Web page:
Can the concept of hope be perceived on an entirely rational basis?
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Stephen Fry quoted: "You can't reason yourself back into cheerfulness any more than you can reason yourself into an extra six inches in height". This makes me think that hope is intrinsic and forms of hope can only be obtained from outside the boundaries of reason and logic, which I'm sure religious people would agree with.
As an example, a man contemplating suicide requires hope in order to decide not to do it. With positive hope, he can live optimistically for the future. Can the hope, required for the man to live, be attained in a non-spiritual way? Could he logically talk himself out of it?
I can't imagine a thought process which would work. If I were that man, and I only had logic to convince myself not to commit suicide, I would need logical reassurance that the future would be better than the present, or that it will show signs of improvement. But of course there is no way of determining the future for the pessimist, and on context alone I can assume that this man, being suicidal, is a pessimist. Growing up with Catholic influences, am I missing something important?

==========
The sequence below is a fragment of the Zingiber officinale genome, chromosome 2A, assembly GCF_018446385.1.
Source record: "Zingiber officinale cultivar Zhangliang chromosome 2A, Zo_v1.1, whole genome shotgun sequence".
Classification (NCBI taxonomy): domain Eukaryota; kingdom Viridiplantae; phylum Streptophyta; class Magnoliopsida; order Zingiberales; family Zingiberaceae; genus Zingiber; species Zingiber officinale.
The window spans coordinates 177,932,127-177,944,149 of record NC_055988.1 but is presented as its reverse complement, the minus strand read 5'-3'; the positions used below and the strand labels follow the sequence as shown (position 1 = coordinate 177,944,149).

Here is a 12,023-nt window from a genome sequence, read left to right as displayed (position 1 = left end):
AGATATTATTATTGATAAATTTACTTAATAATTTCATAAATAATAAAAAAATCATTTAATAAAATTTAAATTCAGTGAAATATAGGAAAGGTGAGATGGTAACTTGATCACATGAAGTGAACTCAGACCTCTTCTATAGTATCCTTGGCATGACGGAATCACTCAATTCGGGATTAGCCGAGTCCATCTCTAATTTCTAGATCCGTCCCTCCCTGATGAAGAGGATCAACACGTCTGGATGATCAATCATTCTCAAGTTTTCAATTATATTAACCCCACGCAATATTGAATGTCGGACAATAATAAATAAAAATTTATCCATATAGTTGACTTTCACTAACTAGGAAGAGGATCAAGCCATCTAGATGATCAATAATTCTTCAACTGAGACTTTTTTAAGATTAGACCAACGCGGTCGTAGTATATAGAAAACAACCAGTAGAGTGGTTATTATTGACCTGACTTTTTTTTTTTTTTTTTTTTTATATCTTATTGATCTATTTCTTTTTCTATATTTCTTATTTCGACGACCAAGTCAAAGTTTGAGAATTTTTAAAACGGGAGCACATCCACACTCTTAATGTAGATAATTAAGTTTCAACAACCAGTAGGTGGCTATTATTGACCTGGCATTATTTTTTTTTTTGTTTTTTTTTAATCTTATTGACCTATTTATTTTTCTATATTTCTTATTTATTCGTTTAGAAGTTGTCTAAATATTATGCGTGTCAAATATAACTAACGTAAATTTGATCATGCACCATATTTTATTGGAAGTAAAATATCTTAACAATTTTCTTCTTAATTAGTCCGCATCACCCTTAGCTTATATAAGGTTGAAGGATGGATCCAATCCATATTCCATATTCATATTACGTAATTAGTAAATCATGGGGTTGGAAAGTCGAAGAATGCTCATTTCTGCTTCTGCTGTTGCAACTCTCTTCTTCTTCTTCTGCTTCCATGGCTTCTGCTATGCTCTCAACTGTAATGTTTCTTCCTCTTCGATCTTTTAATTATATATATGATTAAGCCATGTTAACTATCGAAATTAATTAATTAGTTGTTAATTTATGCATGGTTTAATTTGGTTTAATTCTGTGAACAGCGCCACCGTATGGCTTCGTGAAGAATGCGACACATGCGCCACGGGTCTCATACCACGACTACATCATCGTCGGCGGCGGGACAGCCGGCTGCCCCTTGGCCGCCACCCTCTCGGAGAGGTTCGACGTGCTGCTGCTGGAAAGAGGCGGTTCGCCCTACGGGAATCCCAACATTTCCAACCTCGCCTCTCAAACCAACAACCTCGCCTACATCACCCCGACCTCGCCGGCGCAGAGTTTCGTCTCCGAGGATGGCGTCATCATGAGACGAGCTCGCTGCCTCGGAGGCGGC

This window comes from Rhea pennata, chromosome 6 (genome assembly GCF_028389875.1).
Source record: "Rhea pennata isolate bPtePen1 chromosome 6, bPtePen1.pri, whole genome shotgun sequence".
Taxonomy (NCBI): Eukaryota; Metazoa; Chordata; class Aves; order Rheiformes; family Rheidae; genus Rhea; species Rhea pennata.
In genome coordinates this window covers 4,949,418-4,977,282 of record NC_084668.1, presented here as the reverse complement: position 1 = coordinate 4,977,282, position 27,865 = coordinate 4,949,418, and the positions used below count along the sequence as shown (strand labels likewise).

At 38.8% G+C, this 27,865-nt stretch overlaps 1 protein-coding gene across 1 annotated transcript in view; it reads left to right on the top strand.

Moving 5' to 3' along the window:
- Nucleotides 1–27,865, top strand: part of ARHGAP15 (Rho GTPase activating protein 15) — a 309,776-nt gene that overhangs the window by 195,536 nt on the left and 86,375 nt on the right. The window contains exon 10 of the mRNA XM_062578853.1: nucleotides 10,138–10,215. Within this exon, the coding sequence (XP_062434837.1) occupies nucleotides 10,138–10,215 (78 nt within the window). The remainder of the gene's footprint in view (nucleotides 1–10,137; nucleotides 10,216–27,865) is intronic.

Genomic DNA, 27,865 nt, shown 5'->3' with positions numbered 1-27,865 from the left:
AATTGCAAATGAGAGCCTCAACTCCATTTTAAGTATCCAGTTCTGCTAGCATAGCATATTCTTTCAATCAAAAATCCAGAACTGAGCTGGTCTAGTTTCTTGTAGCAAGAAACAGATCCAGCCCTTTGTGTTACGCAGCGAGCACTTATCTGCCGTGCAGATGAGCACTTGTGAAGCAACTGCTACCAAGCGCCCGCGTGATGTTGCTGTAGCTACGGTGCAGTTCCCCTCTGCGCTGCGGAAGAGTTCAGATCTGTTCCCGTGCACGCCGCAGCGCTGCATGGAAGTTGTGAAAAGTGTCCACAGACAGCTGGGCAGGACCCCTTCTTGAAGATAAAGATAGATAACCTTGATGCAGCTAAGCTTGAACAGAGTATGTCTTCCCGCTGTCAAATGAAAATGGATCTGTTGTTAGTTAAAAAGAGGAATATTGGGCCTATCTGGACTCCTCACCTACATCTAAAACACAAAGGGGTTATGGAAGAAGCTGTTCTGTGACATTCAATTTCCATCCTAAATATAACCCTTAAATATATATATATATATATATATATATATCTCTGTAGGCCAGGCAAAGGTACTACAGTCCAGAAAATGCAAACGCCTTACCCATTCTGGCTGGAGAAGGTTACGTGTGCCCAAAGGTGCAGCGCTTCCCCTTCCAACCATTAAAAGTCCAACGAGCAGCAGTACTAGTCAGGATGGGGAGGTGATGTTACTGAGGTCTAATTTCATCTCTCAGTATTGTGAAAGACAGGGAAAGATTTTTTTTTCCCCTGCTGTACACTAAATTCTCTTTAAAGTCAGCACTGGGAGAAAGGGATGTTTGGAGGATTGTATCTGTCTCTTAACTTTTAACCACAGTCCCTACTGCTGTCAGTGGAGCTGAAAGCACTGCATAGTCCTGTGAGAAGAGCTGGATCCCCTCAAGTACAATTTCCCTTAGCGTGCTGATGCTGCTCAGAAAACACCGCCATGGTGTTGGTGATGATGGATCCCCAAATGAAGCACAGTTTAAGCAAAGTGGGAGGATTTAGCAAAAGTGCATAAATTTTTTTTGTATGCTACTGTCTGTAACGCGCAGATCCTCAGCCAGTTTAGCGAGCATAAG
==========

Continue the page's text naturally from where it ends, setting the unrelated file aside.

Let me know anything you feel is relevant; I'd love to see scholars, too :-)
By definition: Hope is an optimistic attitude of mind based on an expectation of positive outcomes related to events and circumstances in one's life or the world at large.
After knowing what it is, its important to know from where does it come from... From my point of view, hope it's an emotion. If we think about anger or happiness, these are feelings, we can be happy without knowing why. But if we talk about hope, we can't be hopeful without thinking about it and knowing about it. It's like a connection between our "heart" and our "mind".